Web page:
• Individual power and reset inputs for each Pi.

Back side of BitScope Blade Duo – Click to Enlarge

The HUB CAP expansion sockets are used to connect BitScope mixed signal scopes & analyzers, which can be controlled by BitScope DSO software running on the Raspberry Pi board with oscilloscope, logic analyzer, wave generator, and other modes of operation.

You’ll find a few more details on the press release, and the new BitScope Blades can be purchased exclusively on Element14 starting at 32.5 GBP (~$41 US). BitScope also has a “Blades” product page, but it is currently referring to the older versions.

Espotek Labrador is s $25 5-in-1 Lab-on-a-Board with Oscilloscope, Waveform Generator, etc… (Crowdfunding)

September 7th, 2016 5 comments

We’ve already seen ultra cheap (and low end) electronics lab tools like DSO138 oscilloscope kit for $23, or the $5 USB123 USBee AX logic Analyzer, but EspoTek Labrador combines 5 electronics lab equipments into a single board that claims to act as an oscilloscope, a waveform generator, a variable power supply, a logic analyzer and a multimeter for just $25.

Espotek-LabradorEspoTek Labrador specifications and key features:

  • MCU – Atmel ATXMEGA32A4U 8-bit AVR MCU @ 32 MHz with 32KB flash, 4KB SRAM, and 1024 bytes EEPROM
  • Functions
    • 2 channels oscilloscope up to 750ksps, ~100kHz bandwidth, -20 to +20 V range
    • 2 channels waveform generator up to 1 MSPS supporting sinusoidal, square, triangular, sawtooth, and arbitrary waveforms
    • 4.5 to 15V power supply up to 1.5W max
    • 2 channels logic analyzer up to 3 MSPS per channels
    • Multimeter with voltage, intensity, resistance, and capacitance functions
  • USB – micro USB port to connect to PC / board running software
  • Power Input – 5V via micro USB port
  • Dimensions – 38 x 31 mm
  • Weight – 10 grams

The board needs to connected to a Windows, Mac OS X, or Linux computer via its micro USB port in order to be controlled by the custom software provided by the company and demonstrated in the video below in all 5 modes. Hardware files and source code can be found in Github.

The Labrador project is fundraising now on crowdfunding platform CrowdSupply, where it has raised 66% of it’s $9000 goal so far. You’ll need to pledge $25 for the Labrador, and discount are available for larger quantities. Shipping is already included in the pledge, the campaign ends on October 20th, and the boards are expected to ship before the end of the year.

GradientOne Brings Oscilloscopes, Spectrum Analyzers, Frequency Generators… to the Cloud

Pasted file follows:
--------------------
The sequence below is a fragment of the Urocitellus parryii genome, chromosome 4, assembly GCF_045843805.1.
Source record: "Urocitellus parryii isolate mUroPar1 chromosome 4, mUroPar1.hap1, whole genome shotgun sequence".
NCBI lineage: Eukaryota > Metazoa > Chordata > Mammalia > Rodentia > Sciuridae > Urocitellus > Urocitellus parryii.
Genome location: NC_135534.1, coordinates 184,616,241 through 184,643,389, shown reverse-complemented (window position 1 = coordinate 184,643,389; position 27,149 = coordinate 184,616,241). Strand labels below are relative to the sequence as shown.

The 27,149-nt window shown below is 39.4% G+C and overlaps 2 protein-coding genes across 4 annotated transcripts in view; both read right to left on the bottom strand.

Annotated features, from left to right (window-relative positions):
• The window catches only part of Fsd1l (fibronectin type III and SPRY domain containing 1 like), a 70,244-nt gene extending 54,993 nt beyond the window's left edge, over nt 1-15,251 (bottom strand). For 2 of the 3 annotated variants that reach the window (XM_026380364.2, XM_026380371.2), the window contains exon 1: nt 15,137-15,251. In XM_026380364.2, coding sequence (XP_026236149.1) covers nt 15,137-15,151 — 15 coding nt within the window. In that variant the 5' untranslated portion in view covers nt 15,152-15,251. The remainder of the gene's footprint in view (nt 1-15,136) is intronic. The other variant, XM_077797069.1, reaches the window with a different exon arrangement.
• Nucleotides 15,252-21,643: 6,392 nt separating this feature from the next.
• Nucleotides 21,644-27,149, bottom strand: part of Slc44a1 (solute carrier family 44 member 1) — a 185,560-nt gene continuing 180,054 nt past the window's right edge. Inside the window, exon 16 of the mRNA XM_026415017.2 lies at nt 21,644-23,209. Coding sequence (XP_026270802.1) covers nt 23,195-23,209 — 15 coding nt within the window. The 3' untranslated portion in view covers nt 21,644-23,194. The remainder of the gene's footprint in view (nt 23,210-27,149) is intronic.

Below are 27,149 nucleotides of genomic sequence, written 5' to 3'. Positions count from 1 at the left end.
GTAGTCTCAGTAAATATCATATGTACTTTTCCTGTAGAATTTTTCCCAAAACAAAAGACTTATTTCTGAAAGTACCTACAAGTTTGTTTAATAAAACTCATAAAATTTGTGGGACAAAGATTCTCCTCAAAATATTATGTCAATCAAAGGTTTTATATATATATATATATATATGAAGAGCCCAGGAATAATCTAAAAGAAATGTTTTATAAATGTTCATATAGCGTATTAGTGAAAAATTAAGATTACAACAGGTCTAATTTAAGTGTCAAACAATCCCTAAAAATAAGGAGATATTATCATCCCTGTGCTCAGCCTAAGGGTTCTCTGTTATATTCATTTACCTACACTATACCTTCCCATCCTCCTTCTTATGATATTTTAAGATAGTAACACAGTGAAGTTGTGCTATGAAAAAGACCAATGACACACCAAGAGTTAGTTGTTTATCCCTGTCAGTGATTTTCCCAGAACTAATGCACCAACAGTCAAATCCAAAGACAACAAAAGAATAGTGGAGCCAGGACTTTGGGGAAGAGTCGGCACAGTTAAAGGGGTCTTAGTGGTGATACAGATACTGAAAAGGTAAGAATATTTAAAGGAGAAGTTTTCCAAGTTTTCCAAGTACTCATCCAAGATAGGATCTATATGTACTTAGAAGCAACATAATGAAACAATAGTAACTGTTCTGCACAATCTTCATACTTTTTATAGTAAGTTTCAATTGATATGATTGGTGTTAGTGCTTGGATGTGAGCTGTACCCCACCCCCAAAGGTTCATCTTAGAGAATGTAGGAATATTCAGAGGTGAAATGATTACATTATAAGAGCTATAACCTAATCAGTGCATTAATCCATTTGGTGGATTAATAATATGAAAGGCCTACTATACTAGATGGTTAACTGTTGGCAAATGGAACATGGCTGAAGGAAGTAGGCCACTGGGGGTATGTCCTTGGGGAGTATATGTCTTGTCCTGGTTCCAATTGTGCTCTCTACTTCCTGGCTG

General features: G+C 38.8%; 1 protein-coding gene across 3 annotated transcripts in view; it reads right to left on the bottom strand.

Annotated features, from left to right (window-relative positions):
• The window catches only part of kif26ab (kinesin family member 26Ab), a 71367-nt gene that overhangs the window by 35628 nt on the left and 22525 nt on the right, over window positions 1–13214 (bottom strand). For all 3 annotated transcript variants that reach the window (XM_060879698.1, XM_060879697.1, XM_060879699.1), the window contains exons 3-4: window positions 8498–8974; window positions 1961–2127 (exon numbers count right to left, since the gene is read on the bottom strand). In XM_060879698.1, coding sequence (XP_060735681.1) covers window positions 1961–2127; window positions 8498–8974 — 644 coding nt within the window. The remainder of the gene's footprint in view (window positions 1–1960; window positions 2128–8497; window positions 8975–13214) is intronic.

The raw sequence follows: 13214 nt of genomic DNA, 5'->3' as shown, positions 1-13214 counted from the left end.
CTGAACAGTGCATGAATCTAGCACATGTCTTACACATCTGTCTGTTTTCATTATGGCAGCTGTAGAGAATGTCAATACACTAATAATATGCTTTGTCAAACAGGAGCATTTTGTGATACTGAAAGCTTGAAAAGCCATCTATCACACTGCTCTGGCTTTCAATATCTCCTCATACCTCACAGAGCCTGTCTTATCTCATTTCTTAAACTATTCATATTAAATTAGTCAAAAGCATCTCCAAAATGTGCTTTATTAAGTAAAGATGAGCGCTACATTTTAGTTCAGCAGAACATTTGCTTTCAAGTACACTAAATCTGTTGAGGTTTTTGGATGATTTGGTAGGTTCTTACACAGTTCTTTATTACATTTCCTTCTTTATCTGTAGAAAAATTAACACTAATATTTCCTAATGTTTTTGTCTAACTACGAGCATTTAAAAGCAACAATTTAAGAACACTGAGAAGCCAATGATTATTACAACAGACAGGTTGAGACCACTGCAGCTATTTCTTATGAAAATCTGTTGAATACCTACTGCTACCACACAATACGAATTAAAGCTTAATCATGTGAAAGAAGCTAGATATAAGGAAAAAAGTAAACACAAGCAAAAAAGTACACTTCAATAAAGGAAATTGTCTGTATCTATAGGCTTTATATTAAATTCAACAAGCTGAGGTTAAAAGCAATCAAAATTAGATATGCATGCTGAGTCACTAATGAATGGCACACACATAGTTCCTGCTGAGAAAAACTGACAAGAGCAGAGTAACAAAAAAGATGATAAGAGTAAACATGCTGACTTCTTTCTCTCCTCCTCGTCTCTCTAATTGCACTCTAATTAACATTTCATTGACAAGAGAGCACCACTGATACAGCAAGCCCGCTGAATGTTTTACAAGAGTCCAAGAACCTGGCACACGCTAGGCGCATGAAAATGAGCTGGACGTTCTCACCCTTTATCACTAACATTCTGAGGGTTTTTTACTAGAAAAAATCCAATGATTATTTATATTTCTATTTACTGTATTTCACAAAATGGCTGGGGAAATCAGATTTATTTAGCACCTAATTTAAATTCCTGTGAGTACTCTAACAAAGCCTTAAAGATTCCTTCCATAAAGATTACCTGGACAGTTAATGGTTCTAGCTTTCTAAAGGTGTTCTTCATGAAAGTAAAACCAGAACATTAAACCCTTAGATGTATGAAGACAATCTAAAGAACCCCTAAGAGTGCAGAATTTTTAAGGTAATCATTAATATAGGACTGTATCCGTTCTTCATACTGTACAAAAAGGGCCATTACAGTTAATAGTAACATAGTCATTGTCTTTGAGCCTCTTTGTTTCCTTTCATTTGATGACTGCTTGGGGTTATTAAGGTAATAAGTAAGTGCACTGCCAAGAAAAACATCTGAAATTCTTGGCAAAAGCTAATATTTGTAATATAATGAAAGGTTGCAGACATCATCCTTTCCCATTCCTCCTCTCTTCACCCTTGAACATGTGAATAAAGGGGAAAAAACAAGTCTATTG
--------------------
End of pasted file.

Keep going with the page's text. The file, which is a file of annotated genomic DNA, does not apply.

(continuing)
July 29th, 2016 No comments

Nowadays, product development often involves working with teams spread across the world, with for example hardware development in the US, software development in India, and manufacturing in China. Resolving issues may require several members of the teams to gather data and work together, and beside the distance issue, you have to handle different timezones too. GradientOne may help facilitating hardware and firmware debugging by connecting test equipments such as oscilloscopes, spectrum analyzers, frequency generators and others to the cloud, so that data can easily be shared, and any member of the team control the equipment remotely, even automatizing measurements if needed. It could also be useful to field application engineers who may bring portable equipment to the customer premises, and have one engineer investigate issues remotely.

GradientOneThere are two ways to integrate equipment with GradientOne:

  • Web user interface to control instruments, set parameters (e.g. trigger, acquisition type, etc), via the web interface.

The company already did the hard work, and current supports Tektronix MDO3000 series oscilloscopes + function generator, Tektronix MDO4000/MSO200/DPO 2000 & DPO 4000 series oscilloscopes, as well as Agilent/Keysight U2000 power meters, and more support is planned for Agilent 859xA/B series spectrum analyzers, Agilent 8340/1 A/B RF signal generators, Chroma 62000P series power supplies, Agilent 34401A digital multimeters.


Customer will benefits from data storage, organization, search, reporting, collaboration, signal replay, etc… through the interface.

  • API to work with any existing test script to support sending test data and instrument configuration to GradientOne cloud as well as retrieve the data/configuration.

The HTTP(S) & JSON API is useful to add instruments not yet supported by the Web UI, and for customers who want to keep using their existing instrument scripts but securely (OAuth 2.0 authenticate) store and retrieve data from GradientOne cloud.

The promo video below quickly shows some of the features of GradientOne service.